Is the U.S. Private Education Sector Infected by Baumol’s Cost Disease? Evidence from the 50 States
AbstractHigh and rising costs characterize the private education industry in the United States. This paper tests if Baumol’s cost disease of the service sector can explain some of the growth of private education spending. An empirical strategy developed by Hartwig (2008) and Colombier (2010) and a panel data set of all U.S. states over the period from 1980 to 2009 are used in the empirical analysis. The empirical results indicate that Baumol’s cost disease does infect the private education industry in the United States. The results are reasonably robust with respect to state- and time-fixed effects, two-stage least squares estimation, individual state time trends, and a variety of potentially important covariates.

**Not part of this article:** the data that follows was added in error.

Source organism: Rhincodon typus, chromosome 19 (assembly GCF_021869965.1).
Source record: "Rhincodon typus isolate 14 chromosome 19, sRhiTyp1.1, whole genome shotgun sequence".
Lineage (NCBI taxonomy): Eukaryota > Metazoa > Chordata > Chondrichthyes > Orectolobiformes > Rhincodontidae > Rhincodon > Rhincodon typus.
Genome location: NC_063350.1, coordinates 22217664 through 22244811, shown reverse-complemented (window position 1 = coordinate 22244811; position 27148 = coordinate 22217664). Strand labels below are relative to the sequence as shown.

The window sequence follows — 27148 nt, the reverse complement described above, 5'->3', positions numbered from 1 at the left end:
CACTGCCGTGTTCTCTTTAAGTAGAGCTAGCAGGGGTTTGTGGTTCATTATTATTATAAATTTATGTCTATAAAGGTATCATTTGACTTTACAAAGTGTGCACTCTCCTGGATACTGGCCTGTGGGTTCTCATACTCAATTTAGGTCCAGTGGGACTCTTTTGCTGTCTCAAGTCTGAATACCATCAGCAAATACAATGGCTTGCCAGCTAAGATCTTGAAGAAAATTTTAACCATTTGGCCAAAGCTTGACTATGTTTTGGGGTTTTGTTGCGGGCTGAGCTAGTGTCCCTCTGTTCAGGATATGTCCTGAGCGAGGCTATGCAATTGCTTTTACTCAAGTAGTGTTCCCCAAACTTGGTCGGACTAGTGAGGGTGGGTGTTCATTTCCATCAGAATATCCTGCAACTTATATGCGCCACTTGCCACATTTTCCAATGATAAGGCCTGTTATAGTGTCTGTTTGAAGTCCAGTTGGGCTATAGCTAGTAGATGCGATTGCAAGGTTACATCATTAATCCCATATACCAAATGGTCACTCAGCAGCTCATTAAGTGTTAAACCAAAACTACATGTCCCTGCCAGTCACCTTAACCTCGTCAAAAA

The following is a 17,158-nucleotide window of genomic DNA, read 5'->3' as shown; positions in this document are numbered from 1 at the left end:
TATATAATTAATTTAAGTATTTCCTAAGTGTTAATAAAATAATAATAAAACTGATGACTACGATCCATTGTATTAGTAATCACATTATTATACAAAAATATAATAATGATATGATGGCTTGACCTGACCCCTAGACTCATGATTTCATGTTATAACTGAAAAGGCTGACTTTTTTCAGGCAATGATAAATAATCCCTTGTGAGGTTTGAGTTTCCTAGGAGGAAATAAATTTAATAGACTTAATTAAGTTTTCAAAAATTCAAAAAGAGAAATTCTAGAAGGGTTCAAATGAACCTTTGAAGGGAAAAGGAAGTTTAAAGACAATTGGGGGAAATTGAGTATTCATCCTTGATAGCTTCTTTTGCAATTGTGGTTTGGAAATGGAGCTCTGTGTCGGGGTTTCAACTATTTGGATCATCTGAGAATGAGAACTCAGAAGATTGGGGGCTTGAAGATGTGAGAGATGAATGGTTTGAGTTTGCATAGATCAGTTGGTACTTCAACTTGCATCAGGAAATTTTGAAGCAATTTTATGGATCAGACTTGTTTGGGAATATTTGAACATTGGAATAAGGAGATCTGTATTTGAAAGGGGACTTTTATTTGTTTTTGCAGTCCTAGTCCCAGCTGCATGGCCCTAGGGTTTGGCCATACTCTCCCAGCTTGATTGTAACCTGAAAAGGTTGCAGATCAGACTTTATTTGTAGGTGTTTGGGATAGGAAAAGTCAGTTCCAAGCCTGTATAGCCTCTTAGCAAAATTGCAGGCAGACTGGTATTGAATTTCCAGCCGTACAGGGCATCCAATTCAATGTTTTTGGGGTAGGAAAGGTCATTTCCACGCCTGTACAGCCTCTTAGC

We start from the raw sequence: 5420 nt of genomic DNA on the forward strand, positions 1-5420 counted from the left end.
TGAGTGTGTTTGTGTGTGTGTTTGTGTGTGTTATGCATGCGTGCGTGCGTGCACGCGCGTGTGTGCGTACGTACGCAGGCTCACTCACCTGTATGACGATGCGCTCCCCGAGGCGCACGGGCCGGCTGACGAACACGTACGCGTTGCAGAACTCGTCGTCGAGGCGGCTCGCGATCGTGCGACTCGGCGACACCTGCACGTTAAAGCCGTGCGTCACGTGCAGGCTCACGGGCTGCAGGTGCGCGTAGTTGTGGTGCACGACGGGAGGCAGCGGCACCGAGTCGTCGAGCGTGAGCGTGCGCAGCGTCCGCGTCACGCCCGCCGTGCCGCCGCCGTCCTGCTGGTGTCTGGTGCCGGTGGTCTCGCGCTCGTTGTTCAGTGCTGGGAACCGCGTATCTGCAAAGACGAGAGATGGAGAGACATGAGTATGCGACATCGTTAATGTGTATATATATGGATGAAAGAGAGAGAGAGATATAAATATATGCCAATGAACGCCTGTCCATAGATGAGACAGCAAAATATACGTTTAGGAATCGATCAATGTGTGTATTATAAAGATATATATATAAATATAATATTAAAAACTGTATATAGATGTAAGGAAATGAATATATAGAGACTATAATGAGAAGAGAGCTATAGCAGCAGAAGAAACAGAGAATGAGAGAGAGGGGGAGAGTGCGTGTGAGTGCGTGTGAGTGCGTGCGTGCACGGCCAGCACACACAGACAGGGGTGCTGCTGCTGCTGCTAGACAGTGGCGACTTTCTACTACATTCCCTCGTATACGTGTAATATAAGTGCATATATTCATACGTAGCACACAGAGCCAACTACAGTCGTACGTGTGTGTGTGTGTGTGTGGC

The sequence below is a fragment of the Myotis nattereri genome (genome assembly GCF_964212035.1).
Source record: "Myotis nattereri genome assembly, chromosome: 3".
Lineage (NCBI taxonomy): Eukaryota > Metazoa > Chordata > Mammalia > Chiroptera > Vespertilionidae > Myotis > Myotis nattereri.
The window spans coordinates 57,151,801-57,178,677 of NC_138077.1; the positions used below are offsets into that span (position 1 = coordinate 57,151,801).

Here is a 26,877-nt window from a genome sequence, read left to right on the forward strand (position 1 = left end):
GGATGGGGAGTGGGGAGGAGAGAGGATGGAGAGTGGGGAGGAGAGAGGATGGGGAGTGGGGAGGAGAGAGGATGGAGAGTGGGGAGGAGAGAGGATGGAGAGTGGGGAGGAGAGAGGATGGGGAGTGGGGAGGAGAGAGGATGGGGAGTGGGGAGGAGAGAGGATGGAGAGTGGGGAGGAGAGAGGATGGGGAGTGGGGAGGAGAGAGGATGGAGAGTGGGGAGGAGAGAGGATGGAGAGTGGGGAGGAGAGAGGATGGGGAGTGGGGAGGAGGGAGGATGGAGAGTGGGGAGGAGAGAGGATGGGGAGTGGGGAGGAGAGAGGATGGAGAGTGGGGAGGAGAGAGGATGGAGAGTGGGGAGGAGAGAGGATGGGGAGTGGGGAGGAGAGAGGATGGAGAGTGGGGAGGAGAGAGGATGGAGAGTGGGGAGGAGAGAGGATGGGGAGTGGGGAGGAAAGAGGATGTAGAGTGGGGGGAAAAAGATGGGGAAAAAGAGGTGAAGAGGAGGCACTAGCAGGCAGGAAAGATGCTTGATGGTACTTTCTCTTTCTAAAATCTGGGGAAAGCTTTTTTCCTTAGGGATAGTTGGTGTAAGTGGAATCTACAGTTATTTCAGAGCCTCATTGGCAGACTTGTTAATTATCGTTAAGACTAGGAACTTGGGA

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Bibliographic InfoPaper provided by University Library of Munich, Germany in its series MPRA Paper with number 52300.
Date of creation: 16 Dec 2013
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Private education spending; Baumol's cost disease; aggregate productivity;
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- I20 - Health, Education, and Welfare - - Education - - - General
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